Boston Red Sox Overpaid for David Price, But Who Cares?


Sure, the Boston Red Sox overpaid for star pitcher David Price in free agency, but it simply does not matter.

Read literally any post about the Boston Red Sox and their blockbuster signing of ace pitcher David Price on Tuesday, and the TL;DR version in 98% of them (that’s an unofficial statistic) is this:

“Well guys, David Price is really, really good, probably one of the best pitchers in the game, but the Red Sox paid too much money to get him.”

An ESPN article on the Price signing started “Remember when the Boston Red Sox were going to be fiscally responsible?” and then said the signing was “Crazy? Yes, a little bit.”

Comcast Sports Network’s Sean McAdam was similarly grim: “The worst-case scenario, of course, is that Price doesn’t pitch well in his first three years, and knowing that he has maxed out his value, would choose to remain in Boston as an overpaid, underperforming aging pitcher.”

Even Chowder and Champions’ own editor extraordinaire Dan Schmelzer called out the signing as over the top: “I understand that free agent pitching comes at an incredibly high price, but I cannot help but think the Red Sox overpaid here.”

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Good news, everyone! It doesn’t matter!

Sure, there’s the whole luxury tax issue, but the Red Sox have paid that almost as many times in the last 12 years as the Yankees have, although the Sox paid much smaller amounts than the Evil Empire.

But just saying “Well, there’s no cap in baseball, so screw it” is too easy.  The real reason why handing David Price a record contract is, to draw a really “Come on, man!” analogy, is that “If you build it, they will come.”

In that case “Build it” means “Put a winning team on the field”.  And then what comes?

Money.  And lots of it.

Oct 4, 2015; St. Petersburg, FL, USA; Toronto Blue Jays starting pitcher David Price (14) against the Tampa Bay Rays at Tropicana Field. Mandatory Credit: Kim Klement-USA TODAY Sports

According to Statista, an online statistics database, the Red Sox have always made more money than the year before since 2001.  In 2001, the Sox made $152 million in revenue.  As the Sox got steadily closer to the ALCS and the elusive World Series title Boston craved in 2002 and the gut-punch of losing the 2003 ALCS to the Yankees, revenue rose from $170 million in 2002 to $190 million in 2003.

In 2004, when the Red Sox finally broke the curse and won the World Series, they brought in $201 million.

In other words, four years of successful baseball increased revenue by almost exactly 33%.

Sure, some of that is due to inflation, but that’s the same as what any other business deals with.

Oh, and in 2007, when the Red Sox beat the Rockies to capture their second title in four years, revenue for 2007 had skyrocketed to $263 million.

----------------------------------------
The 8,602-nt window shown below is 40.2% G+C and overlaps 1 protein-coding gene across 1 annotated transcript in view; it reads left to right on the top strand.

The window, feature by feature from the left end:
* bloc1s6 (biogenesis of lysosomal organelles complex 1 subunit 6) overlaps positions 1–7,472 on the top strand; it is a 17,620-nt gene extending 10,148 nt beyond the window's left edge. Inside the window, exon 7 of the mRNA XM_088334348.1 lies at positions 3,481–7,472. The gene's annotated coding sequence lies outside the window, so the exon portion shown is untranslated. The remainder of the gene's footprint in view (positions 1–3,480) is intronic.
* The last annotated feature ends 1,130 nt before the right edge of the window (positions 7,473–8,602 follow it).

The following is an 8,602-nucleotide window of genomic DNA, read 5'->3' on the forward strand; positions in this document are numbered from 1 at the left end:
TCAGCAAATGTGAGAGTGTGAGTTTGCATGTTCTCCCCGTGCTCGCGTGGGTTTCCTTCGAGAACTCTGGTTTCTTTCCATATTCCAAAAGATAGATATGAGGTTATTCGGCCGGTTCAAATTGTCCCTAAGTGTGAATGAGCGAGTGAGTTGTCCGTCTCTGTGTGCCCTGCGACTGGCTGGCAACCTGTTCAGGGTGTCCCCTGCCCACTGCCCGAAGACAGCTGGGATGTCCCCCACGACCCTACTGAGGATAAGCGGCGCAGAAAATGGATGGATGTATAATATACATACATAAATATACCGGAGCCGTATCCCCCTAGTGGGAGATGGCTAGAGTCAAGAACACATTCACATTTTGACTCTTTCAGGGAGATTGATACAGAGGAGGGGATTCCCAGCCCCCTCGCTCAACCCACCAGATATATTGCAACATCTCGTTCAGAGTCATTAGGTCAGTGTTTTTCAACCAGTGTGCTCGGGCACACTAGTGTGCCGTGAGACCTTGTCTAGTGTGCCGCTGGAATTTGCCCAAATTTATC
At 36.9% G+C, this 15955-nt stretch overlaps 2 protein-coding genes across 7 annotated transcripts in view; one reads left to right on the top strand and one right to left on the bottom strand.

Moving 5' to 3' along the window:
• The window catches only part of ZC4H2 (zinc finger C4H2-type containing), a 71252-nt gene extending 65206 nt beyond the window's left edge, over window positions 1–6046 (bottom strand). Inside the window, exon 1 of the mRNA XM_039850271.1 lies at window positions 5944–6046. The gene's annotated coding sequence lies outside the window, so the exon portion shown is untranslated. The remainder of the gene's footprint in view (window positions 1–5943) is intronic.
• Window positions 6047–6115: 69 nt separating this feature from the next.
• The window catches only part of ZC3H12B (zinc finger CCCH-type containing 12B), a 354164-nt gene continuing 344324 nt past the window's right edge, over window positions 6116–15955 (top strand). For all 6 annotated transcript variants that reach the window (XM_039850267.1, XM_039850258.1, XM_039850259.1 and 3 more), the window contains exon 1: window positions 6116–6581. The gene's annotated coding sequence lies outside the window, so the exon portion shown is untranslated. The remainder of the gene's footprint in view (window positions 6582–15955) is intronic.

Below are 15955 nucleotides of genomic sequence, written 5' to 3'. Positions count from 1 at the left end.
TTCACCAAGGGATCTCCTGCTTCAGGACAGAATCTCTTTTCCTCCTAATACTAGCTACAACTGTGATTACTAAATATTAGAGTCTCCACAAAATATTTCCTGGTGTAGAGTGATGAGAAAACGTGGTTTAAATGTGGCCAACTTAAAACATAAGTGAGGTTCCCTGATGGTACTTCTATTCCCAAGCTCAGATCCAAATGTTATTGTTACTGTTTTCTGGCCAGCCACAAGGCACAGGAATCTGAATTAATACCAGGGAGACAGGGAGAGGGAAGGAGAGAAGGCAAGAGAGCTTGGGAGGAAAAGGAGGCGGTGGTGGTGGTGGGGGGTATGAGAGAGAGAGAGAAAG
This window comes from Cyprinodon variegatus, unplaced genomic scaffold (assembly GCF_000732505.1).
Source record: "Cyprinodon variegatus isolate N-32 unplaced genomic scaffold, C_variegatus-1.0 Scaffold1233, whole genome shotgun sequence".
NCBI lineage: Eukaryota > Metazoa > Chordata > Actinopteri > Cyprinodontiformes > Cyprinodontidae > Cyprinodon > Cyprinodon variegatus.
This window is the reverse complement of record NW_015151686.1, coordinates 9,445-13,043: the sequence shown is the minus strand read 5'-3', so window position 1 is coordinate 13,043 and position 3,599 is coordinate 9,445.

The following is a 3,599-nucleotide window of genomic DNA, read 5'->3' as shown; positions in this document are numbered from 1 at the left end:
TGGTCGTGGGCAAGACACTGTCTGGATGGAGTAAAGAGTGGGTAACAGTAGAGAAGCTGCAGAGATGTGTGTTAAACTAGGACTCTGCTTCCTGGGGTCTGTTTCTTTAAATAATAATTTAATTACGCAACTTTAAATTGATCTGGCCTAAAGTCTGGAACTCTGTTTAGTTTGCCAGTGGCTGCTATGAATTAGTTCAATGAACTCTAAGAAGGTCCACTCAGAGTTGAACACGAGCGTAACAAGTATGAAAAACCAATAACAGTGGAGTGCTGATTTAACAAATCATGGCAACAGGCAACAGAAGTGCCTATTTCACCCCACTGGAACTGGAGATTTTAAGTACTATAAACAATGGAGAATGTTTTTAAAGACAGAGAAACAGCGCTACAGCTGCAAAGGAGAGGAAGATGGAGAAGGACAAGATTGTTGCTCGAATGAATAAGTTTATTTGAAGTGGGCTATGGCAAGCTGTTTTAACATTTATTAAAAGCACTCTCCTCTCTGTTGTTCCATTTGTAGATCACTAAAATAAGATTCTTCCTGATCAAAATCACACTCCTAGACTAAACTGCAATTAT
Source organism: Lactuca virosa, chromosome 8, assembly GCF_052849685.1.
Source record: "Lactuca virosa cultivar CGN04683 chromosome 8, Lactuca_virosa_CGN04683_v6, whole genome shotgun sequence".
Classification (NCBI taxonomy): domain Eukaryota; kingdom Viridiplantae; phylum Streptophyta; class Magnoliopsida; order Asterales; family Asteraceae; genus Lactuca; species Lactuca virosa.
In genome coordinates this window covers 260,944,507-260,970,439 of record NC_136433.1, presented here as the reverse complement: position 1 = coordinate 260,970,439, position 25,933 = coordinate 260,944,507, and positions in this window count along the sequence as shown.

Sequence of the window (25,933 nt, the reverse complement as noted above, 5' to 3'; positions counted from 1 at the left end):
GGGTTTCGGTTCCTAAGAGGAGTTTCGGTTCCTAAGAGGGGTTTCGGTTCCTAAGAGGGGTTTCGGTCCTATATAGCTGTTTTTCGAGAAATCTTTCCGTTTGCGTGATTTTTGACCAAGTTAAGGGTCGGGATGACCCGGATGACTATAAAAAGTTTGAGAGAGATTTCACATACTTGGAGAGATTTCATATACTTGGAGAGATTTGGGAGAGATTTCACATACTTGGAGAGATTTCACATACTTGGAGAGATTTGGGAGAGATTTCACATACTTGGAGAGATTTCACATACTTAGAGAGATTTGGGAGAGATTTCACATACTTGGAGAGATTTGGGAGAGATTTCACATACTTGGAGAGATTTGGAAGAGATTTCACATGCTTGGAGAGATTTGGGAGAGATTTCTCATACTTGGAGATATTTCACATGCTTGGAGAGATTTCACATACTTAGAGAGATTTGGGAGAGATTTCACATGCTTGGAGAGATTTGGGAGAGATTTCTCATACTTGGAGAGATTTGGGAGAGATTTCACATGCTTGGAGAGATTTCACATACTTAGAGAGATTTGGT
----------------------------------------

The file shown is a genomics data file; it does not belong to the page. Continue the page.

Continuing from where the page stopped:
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By the time the Sox had won the World Series again in 2013 and the books from the year were closed, the team had brought in $357 million.

And, as CSNNE’s Sean McAdam, who we heard from earlier, put it, a team that wins pays the bills.  A losing team doesn’t. “For a big-market team with a devoted fan base and its own TV network, such poor play couldn’t be sustained, particularly in a competitive sports marketplace currently being dominated by the Patriots.”

“Ratings have nose-dived for NESN, the regional sports network 80 percent owned by the Red Sox, a reflection of the team’s irrelevance and inability to remain remotely competitive in three of the last four years.”

On a more personal note, think back to the 1990s and early 2000s, when the Red Sox had a load of talented, charismatic, fun players and seemed to be getting closer and closer to breaking the curse each year.

There were Nomar and Pedro jerseys everywhere, darn near every kid had a Red Sox poster in his bedroom, every Little League had a team called the Red Sox, and every Red Sox-Yankees game was must-see TV as the Sox tried to play Luke Skywalker the Yankees’ Death Star teams of the 90s and 2000s.

And judging by the team’s revenue numbers steadily climbing in spite of some god awful puke-inducing baseball lately, there’s still hope.  People still want, wait, actually, NEED to believe in this team again.

Next: David Price Signing a Symbolic Change for Red Sox

What’s the easiest way to make sure you’re financially successful in pro sports?

Take it away, John Madden: “Just win, baby!”

And signing David Price, no matter what cost, was the best chance the Red Sox have to get back to what their fans crave (and pay for): winning.